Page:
Off page SEO
Off page SEO involves getting the rest of the internet to point towards your website. This is another way to tell search engines what your website is about and can also help prove that you are an authority within your industry.
This process is accomplished by getting URL links to your website, known as link-building. Search engines pay close attention to the quality of the links between sites, so you’ll always want links from respected sources. Again, if you’re looking at how to get natural links, our blog on this has been known to be a very useful resource.
[tweetable alt=””]”If you use underhand SEO tactics, eg. duplicate content, you will spam your site into oblivion”[/tweetable]
How does it all fit together for business?
SEO in 2014 has evolved into something of a three-pronged weapon; its spikes being site architecture, content and outreach. The bonus about this is that they all work together; intelligent back-end design will help to signpost the quality content on your site – which in turn will help you to get a shed load of links. When these three components work together like this, SEO essentially becomes online PR.
In terms of how this works for business, it doesn’t take me to tell you the higher a website appears on a search engine’s results page (SERP), the more frequently it is expected to be visited.
If we look at the research, the first result in Google’s organic listing receives on average 32.5% of the clicks – with half the search traffic going to the top two sites. This does become important if you are trying to generate business through your site.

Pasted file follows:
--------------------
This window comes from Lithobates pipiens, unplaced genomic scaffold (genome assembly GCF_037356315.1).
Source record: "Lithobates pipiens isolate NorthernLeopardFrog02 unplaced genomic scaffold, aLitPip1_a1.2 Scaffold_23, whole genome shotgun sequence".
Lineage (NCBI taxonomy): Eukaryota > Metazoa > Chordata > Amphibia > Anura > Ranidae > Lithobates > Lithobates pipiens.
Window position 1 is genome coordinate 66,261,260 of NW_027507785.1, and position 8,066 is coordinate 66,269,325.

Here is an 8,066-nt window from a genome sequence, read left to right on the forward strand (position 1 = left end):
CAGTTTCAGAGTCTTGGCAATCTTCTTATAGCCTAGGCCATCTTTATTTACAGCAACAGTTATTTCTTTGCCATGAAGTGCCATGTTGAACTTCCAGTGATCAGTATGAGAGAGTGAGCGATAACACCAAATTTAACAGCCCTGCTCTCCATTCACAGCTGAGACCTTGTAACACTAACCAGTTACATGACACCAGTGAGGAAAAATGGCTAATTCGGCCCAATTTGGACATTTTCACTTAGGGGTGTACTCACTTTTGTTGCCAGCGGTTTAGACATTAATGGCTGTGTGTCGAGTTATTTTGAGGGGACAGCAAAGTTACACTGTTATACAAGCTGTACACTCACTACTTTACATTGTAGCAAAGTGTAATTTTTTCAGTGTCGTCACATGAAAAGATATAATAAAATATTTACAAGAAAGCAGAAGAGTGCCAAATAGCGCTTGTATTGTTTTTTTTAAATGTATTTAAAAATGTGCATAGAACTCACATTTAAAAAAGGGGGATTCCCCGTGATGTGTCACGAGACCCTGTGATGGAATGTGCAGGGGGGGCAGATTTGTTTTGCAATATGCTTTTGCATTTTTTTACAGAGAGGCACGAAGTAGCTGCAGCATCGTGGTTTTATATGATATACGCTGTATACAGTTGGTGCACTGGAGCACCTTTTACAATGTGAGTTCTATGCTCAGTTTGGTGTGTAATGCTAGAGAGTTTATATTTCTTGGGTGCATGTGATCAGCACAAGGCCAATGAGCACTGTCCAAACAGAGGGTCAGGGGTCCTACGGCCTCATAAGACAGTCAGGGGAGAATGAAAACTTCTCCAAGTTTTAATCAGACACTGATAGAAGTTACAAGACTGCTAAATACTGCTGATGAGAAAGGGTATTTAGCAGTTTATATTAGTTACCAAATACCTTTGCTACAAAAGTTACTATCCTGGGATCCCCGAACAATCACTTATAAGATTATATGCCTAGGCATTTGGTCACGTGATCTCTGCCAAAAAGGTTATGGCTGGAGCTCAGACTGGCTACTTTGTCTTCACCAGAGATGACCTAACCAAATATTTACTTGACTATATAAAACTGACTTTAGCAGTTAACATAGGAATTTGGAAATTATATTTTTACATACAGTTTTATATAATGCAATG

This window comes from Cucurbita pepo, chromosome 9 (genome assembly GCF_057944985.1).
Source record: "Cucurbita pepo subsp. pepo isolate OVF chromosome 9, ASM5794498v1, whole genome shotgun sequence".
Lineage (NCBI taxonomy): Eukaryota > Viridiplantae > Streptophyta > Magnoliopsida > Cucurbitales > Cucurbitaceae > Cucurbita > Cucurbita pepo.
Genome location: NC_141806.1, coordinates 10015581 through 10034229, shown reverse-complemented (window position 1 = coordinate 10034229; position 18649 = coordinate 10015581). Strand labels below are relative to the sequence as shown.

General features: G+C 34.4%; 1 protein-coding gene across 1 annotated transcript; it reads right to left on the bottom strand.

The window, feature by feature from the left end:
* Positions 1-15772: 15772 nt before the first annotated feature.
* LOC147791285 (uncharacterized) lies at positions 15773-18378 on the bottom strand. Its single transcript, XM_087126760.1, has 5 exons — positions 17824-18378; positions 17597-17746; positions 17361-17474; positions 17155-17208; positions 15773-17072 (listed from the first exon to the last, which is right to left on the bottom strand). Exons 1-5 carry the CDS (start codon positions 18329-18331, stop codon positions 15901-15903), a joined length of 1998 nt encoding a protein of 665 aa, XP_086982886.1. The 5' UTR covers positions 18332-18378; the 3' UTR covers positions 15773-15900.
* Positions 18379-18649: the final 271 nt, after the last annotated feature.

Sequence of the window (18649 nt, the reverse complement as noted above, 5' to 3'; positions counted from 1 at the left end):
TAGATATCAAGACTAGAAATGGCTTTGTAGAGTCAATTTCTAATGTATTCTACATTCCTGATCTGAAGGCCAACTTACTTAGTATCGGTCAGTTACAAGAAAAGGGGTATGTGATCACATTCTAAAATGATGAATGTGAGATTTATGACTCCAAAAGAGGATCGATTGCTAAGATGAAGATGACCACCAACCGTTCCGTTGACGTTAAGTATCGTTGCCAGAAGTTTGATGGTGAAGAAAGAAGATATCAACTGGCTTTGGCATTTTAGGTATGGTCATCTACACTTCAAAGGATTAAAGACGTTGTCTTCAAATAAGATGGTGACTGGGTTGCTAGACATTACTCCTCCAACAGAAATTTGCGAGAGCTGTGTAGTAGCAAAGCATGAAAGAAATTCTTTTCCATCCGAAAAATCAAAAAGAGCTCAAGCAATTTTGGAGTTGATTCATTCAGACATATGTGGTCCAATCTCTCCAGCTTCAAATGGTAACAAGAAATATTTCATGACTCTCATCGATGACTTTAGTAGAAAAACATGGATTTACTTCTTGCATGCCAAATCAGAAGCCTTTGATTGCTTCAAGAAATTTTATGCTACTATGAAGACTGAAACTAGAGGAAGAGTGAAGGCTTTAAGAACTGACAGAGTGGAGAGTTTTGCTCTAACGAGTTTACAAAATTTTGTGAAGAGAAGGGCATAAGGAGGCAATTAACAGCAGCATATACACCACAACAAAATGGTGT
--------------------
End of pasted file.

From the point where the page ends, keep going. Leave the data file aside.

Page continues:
Let’s use another example, this time let’s have a look at the search data for the query ‘disco lights’ (please click on stats to enlarge):
According to Google, there are a whopping 113,290 search queries in the UK every month containing the keywords ‘disco lights’. This comes out at a healthy 36,819 visitors per month if you are appearing at the top of the SERP.
Seeing as the average advertiser for this phrase is spending 40p per click, the cost of advertising for this amount of visitors would be £14,727 a month!
The crazy thing is this is still a relatively uncommon search query – for something like ‘hotels London’ with over 1.5 million monthly searches, you’re looking at an advertising budget also in the millions to match that.
Today good SEO practice not only saves businesses from these budget headaches, but builds up the overall reputation of the site – which has huge long term benefits for bringing in future customers and clients. Pay-per-click (PPC) advertising on the other hand, although it provides immediate results, only happens as long as you keep paying for it.
[tweetable alt=””]”#SEO has evolved into something of a 3-pronged weapon; site architecture, content & outreach.”[/tweetable]
Hopefully, that will have painted a big picture of SEO for you. If you have any queries please leave a comment below or get in touch with us